In April 2017, President Nana Addo Dankwa Akufo-Addo made one of the most profound declarations ever under his administration that may have reverberated across the whole of Africa.
“The commitment we are making, and which I want you all to make with me, is that by the time we end our four-year term, Accra is going to be the cleanest city in Africa,” he declared after his installation as chief by the chiefs and people of Ngleshie Alata (Jamestown) in Accra.
Standing on grounds where sanitation has been a significant challenge, and wearing a traditional title — Nana Kwaku Ablade Okudzeaman I — which imposes a cardinal duty to rescue his people from all kinds of threat, President Akufo-Addo might be right in flagging environmental cleanliness as a major priority.
What he might not have known at the time was that ensuring environmental cleanliness, even to the point of elevating Accra as the cleanest city — high on the map of the African continent — was not the priority of Ghanaians.
The people wanted water and electricity!
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That was one of the findings of a survey conducted by the Institute of Economic Affairs (IEA) in March 2017, one month before the President’s declaration.
Perhaps, after getting those priority needs, they may respond to the President’s invitation to join his commitment to make Accra the cleanest city in Africa.
The IEA survey
The IEA survey on “Ghanaians’ expectations from the new government” was to investigate and seek the opinion of the public on their expectations of the new administration based on the promises contained in its manifesto and the 2017 budget.
Furthermore, it was to assess whether the policy priorities of the government were in line with the real expectations of Ghanaians.
The nationwide survey, which involved a nationally representative sample of 1,641 respondents, gauged the expectations of citizens of the new government in respect of managing the rising cost of utilities, providing free SHS, improving the National Health Insurance Scheme (NHIS), creating more jobs, dealing with crime and combating corruption.
Environment is least concern
The IEA survey sought the views of respondents in order of priority on critical issues the government must address in respect of ending ‘dumsor’, ensuring clean environment, improving local water supply and stopping the rising cost of water and electricity.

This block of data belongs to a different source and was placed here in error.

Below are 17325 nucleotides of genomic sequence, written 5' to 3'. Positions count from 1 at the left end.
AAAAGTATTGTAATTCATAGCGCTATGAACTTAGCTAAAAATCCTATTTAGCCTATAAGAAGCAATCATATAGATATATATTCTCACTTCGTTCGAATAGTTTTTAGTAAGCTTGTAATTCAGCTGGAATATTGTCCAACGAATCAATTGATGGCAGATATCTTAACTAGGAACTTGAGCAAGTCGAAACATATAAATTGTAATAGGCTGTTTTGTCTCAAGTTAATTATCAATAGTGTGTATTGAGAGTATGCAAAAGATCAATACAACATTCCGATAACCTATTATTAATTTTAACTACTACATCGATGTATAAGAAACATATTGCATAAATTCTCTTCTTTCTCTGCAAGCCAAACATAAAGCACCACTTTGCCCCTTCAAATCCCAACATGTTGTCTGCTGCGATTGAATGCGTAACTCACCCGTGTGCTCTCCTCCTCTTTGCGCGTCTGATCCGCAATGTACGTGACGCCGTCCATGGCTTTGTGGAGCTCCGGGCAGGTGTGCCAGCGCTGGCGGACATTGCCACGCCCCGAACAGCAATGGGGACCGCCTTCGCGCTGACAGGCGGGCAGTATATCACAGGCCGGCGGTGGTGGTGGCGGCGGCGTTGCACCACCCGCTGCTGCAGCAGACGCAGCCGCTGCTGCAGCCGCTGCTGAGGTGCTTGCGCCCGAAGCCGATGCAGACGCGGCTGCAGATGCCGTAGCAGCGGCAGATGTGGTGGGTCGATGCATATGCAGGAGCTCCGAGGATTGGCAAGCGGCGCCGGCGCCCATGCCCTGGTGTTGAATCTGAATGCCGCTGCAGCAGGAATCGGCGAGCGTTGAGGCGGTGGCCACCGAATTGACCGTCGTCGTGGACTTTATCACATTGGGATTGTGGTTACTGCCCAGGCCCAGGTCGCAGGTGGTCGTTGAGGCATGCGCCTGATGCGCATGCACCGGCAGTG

Among the priority issues surveyed, environmental cleanliness was the least of the concerns, with only 12.3 per cent of the respondents concerned about environmental cleanliness.
Electricity & water
A significant number of respondents (45 per cent) in the IEA survey were concerned about the rising cost of electricity and water, describing the increment as too burdensome.
Their expectation, therefore, was for the government to put in place measures to address the rising utility tariffs.
Although President Akufo-Addo took office at a time Ghana was emerging from an electricity load-shedding regime that plunged the country into darkness and put many businesses in disarray, ‘dumsor’, as the load-shedding exercise was known in local parlance, was still a bother to many people.
It was, therefore, not surprising that apart from the rising cost of electricity, many respondents (27 per cent), especially in the Upper West, Western, Ashanti and Brong Ahafo regions who were very much affected, wanted the new government to tackle ‘dumsor’ as a priority issue in 2017.
The findings of the IEA survey underlie the need for the government to undertake wide consultations in order to better understand the priority needs of people before formulating and/or implementing policies.
Although the President’s commitment to make Accra the cleanest city in Africa by 2020 is laudable, the findings from the IEA survey suggest some work is required to get Ghanaians on board. The government will need to promote environmental consciousness among the people in view of the findings that environmental cleanliness is not a major concern of the people.
Again, while pursuing the clean environment agenda, the government must equally be committed to addressing critical concerns of the people such as ‘dumsor’, the rising cost of water and electricity and water supply in local communities.
It is, therefore, imperative for the government to streamline its policies to better respond to the priority needs of its citizens.